This place was also massive and labyrinthine. It took me a good 30 minutes just to locate the Exhibit Halls.

I wandered through them for an hour or so, talking to some interesting folks and reading a couple of posters. The swag was wholly uninspiring, I am sorry to say.

And I felt…nothing.

No pangs of regret.

No overwhelming desire to return to this field of work.

No longing for work colleagues (other than a general loneliness).

In fact, I mostly felt like a ghost, the way one sometimes does walking around an old alma mater or place you used to live.

This was my past, and I was perfectly fine with that[5].

That is not to say I did not enjoy giving my talks (which were very well received—I am usually nervous before giving oral presentations…until I open my mouth, and the performer in me takes charge). I did, very much. I also enjoyed listening to the nine other speakers with whom I shared a dais. I picked up terms like “geographic-weighted regression” I plan to explore further. I even took the opportunity to distribute dozens of my new business cards (the ones that describe me, tongue somewhat in cheek, as “Writer * Blogger * Film Noir Researcher * Data Analyst”).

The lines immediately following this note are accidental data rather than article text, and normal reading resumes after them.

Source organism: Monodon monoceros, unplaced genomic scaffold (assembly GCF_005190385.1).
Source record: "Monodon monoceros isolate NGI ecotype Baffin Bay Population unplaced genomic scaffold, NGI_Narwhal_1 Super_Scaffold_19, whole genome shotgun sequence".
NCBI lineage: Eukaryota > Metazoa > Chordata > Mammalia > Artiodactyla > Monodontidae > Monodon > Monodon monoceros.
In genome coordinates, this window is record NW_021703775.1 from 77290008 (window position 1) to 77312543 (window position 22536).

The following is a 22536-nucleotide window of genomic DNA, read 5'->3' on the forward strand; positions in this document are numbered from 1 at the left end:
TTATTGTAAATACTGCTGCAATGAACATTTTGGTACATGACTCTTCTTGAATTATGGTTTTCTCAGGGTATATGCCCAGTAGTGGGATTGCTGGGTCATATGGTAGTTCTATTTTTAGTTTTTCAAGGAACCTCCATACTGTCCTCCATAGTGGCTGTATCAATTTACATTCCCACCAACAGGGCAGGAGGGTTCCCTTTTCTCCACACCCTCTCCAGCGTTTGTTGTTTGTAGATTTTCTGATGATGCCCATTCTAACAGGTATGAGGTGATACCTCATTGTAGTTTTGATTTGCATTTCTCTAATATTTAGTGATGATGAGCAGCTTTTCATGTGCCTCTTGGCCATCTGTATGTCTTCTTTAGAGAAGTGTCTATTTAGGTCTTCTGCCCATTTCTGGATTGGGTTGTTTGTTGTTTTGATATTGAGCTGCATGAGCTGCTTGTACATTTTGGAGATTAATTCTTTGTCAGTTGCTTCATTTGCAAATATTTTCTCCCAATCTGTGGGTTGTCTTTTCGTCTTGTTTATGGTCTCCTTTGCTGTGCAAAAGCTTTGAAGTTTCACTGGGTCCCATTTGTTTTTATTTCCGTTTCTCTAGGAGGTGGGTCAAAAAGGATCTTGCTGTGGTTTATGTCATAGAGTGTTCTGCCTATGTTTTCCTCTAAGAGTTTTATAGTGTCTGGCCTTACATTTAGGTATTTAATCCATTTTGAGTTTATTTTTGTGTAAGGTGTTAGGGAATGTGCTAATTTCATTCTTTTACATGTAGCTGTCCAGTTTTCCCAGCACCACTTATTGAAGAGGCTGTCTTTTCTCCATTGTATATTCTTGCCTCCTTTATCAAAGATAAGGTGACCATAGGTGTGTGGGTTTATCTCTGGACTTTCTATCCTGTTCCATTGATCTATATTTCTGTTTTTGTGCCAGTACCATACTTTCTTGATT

But none of that altered my conviction that I have made the right career path decision. I have no idea where the writing path will ultimately lead (although the research for my book has already taken me down some unexpected and vaguely disturbing alleys), professionally or financially, but I remain glad I chose that path.

One final thing…or perspective.

Tuesday, November 7 was also the day that governor’s races were held in New Jersey and Virginia, along with a mayor’s race in New York City and a wide range of state and local elections nationwide.